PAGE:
Calibrating product suggestions to the users’ preferences continuously and autonomously is the most important, core potential of a recommendation engine. When your E-Commerce store has a sense of what the customer may have in mind, it makes life easier for both your customer and for yourself. That is how you retain more customers. Moreover, with timely and accurate suggestions, recommendation engines increase cart value, which means you ship more products together and earn some cost benefits. In fact, 35% of Amazon’s total product sales are driven by recommendations.
There is a lot that you can achieve when you know your customer. However, profiling each customer manually and finding products that they might be interested in lacks practicality when you are dealing with a consumer base that is large, spread across the globe, and constantly in flux.
Making your customers fill large lists to get a hang of their preferences has lost currency years ago. Also, this approach lacks the elements of accuracy and scalability. You end up spending a lot of money without really making any significant strive towards a satisfying customer experience. Then again, a report shows that up to 52% customers switch brands because of a lack of personalized communication from the business.
A recommendation engine powered by advanced ecommerce analytics and machine learning can change things for the better for both your enterprise and your customers.
What a recommendation engine does
A recommendation engine uses confirmed information about what a set of people like to predict what else they might like based on the similarity of or relationship between items. And makes those recommendations automatically. Let us take a set of readers and a few books for instance. Someone who likes books by J.R.R. Tolkien, a great fantasy fiction writer, may also like books by J.K. Rowling, the author of the Harry Potter series. These associations are made by assigning values to the similarity between two different books. It can also determine the similarity between two sets of people by formulating features out of the patterns in their preference data. This is, of course, a very simplistic representation of the computation that goes underneath recommendation systems. Let us delve deeper into that.
How it does it
If we take Netflix’s example (because, well, they have earned it), they had started making movie recommendations based on the preferences of their customers in 2006. It was a very coarse version of what Netflix’s recommendation engine has become today, but it will serve the purpose.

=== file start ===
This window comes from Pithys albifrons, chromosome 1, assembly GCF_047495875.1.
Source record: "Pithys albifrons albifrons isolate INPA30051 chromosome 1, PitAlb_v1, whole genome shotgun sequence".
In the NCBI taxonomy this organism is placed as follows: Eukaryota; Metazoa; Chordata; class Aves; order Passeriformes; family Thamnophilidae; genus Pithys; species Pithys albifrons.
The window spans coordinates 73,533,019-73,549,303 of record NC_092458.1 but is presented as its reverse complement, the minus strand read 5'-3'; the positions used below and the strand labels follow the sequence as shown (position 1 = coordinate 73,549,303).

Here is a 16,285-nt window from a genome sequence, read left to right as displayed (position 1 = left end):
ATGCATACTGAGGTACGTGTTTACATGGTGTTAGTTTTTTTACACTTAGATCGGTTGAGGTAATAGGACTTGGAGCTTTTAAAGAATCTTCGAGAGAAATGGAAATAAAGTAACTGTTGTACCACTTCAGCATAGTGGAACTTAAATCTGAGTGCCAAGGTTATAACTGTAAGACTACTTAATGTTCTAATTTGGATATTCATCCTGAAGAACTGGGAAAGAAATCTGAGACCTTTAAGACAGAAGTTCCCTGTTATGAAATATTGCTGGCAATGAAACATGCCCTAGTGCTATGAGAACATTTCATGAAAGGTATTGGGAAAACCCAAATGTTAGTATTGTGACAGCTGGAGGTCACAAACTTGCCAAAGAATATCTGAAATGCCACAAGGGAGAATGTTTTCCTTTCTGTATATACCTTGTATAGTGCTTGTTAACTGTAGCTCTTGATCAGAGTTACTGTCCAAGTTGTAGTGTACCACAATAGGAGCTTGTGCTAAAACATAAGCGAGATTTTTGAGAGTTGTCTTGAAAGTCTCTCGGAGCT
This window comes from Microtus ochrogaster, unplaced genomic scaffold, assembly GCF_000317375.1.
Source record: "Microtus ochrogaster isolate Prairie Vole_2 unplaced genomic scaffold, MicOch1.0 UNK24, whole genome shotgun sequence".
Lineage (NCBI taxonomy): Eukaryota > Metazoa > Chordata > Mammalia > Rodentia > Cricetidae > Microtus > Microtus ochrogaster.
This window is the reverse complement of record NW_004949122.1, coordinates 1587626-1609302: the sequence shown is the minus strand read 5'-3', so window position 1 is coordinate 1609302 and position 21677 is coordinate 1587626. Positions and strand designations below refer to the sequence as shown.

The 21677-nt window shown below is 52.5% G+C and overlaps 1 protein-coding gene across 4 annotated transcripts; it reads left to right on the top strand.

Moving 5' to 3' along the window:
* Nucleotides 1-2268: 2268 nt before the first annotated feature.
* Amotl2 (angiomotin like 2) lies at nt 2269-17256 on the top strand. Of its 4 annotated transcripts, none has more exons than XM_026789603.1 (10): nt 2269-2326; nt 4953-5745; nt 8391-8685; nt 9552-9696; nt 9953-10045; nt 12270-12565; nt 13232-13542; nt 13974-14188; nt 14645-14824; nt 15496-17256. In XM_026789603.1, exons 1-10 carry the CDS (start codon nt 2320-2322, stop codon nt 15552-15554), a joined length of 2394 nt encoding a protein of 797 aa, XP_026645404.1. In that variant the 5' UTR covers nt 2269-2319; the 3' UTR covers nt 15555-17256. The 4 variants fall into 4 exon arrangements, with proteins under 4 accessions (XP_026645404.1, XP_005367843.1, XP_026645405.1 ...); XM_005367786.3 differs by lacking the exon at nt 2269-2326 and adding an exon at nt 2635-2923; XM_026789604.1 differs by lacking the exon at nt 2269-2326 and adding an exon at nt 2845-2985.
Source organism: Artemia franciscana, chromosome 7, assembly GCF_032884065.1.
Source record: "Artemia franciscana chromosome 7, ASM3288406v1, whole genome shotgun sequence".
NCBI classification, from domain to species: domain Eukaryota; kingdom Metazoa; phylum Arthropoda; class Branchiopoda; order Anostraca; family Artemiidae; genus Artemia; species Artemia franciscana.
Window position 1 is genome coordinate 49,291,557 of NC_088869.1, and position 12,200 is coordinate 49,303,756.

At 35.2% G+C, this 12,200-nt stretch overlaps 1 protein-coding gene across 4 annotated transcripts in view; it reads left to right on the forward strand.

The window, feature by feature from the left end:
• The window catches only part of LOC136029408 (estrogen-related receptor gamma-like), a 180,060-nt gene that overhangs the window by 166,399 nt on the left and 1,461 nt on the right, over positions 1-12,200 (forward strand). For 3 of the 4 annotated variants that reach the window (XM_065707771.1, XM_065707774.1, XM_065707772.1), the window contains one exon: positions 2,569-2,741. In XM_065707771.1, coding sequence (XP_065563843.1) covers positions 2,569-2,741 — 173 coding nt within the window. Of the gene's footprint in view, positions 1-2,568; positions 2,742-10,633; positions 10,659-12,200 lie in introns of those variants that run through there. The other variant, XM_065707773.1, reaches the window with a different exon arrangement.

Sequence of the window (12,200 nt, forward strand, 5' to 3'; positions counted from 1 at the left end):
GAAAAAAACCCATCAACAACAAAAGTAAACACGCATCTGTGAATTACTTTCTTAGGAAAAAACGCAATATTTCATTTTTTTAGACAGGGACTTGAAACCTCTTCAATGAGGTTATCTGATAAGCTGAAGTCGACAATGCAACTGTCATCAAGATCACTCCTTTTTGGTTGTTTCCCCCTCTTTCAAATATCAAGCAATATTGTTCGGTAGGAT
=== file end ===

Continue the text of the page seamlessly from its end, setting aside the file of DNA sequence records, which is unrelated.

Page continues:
They collected some information about the movie preferences of people and labeled each person and movie with some known attributes. These are called features and they added values to each feature. For instance, if a person likes comedies and hates action films then this system of value addition can represent her by some numbers. The films can be mapped in a similar way. These factors can be put into matrices and used to determine the likeness of the person liking the movie. This approach is called content filtering.
While content-based filtering is a dated practice and has its own shortcomings, sometimes it is all that you need.
Collaborative filtering takes it one step further and instead of imagining these features lets the data determine the features. Machine learning algorithms can be used to explore the patterns in preference data generated by people (actions taken on a website, social media feed, purchase history, reviews, and ratings) and come up with unlabeled associations that can compress the preference data into feature data. This uses the likeness between two people to determine the products they would like.
Why you need it
Every enterprise wants to grab an opportunity to sell more to existing customers. Your B2C E-Commerce platform gets 30-90 seconds in which the customer browses through 20 odd titles before switching to a different platform. If your website can automatically come up with near accurate recommendations for customers, your chances are much higher. Real-time recommendation is the name of the game and machine learning algorithms are your best players. Netflix saves 1billion dollars a year by reducing customer churn with the help of its recommendation engines.
A robust recommendation system makes the purchasing experience for the customers much better as well. They do not have to swipe through a ton of products to find what they are really looking for. When your recommendations are well targeted and personalized, the customer is little likely to get annoyed.
You can even use this functionality to detect anomalies. And all of this and more happens without you breaking a sweat.
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